Sefer B’reishit, the book of Genesis, has always been my favorite. It is a narrative of creation and while a piece of a larger story, it is itself a cycle of birth, growth, death and rebirth—much like the natural cycles of the earth. There are two specific parshiot which have always fascinated me: parashat Ha’yei Sarah, “life of Sarah,” in which we read of Sarah’s death and burial; the other is this week’s Torah portion, parashat V’yehi, “and he lived,” in which we read of the death of Jacob and Joseph, and their embalming in Egypt to be brought up to the Land of Israel. Each year as the cycle of Torah readings repeats itself, for generations and generations, we recall and reflect on the death of our ancestors by remembering their lives. “Life of Sarah,” “and he lived.” It is only fitting to close the narrative of the book of Genesis reflecting on life which began with creation.
In the story of creation, God offers a blessing at the end of each step in the process. Since the narrative of the book is one of the cycles of life and death, it is fitting to close the book of creation with a series of blessings. Upon Jacob’s death, he blesses each of the tribal heads, starting with Ephraim and Menasheh. Many parents have the custom of reciting the traditional blessing Friday night’s over their children, “may God make you like Ephraim and Menasheh.” (Genesis 48:20).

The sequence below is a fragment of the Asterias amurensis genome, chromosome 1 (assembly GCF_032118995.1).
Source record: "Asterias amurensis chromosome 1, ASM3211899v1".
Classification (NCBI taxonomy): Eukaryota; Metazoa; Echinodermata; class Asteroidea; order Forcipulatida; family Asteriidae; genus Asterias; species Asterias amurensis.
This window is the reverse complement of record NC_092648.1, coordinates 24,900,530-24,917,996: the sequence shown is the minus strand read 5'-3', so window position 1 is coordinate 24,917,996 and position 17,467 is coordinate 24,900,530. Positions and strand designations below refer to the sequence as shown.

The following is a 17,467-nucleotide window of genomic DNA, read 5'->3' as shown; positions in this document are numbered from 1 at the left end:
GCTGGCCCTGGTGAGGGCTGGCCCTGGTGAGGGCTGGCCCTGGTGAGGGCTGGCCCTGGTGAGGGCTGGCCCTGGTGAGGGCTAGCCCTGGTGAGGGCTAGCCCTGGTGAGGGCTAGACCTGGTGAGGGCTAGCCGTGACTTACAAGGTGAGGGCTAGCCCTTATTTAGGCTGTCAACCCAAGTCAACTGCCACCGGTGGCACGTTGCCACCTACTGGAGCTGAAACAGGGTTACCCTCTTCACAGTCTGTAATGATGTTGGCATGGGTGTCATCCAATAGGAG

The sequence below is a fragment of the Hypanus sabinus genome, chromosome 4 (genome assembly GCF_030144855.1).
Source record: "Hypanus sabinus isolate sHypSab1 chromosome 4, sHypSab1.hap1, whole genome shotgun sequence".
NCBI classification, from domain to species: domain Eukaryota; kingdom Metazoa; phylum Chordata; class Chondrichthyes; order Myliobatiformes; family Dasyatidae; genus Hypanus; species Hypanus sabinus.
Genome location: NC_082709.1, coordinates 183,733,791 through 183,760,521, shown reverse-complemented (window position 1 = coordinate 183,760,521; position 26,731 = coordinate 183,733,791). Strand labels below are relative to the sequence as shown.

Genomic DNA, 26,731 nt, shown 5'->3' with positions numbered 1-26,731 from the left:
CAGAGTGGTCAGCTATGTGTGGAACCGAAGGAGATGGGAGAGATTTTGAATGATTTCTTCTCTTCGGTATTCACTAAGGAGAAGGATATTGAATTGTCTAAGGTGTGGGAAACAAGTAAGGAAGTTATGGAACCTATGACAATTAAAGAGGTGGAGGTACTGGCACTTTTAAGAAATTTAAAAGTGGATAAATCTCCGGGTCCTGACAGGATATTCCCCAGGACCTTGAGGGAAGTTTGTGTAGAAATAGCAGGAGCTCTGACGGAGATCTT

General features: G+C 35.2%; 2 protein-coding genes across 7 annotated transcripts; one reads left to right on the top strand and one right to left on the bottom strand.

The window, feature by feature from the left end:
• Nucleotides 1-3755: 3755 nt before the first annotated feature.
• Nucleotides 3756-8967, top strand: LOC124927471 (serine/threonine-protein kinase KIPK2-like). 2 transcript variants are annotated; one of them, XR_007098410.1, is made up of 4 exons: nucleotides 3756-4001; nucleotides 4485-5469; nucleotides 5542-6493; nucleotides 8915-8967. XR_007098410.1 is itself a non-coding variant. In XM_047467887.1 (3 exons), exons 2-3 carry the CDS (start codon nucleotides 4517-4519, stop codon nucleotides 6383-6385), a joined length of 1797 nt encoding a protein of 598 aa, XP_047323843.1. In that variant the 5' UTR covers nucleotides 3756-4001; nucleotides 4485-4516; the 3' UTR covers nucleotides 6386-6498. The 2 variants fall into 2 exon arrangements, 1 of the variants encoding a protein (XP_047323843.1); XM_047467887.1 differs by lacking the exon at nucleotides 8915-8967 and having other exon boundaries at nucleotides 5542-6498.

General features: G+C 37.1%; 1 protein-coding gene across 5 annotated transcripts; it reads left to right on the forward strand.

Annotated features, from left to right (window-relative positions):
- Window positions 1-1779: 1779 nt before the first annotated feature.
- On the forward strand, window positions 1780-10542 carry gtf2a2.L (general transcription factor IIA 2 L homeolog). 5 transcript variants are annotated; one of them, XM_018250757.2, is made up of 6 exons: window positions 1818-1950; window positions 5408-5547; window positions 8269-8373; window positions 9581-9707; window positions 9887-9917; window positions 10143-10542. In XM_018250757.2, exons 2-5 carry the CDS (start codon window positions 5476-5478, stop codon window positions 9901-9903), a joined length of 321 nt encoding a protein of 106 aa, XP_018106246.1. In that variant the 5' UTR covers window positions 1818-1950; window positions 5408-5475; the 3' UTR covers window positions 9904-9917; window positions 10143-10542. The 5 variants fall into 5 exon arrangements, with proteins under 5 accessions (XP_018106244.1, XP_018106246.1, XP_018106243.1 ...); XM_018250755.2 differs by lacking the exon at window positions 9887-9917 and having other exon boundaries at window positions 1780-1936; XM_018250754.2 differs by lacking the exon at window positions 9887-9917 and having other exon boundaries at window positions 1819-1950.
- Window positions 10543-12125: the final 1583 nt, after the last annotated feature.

This time of year especially, as the seasonal cycle progresses towards winter, blessings over candles and the season abound in Jewish homes while so many light their menorahs. On the first night of Hannukah, in addition to the two blessings we say each of the eight nights, we say a third blessing. It is a somewhat unique blessing in the Jewish tradition, because unlike rituals like lighting candles to mark holidays and Shabbat, or uttering different blessings for different foods, this blessing can be said for just about any occasion.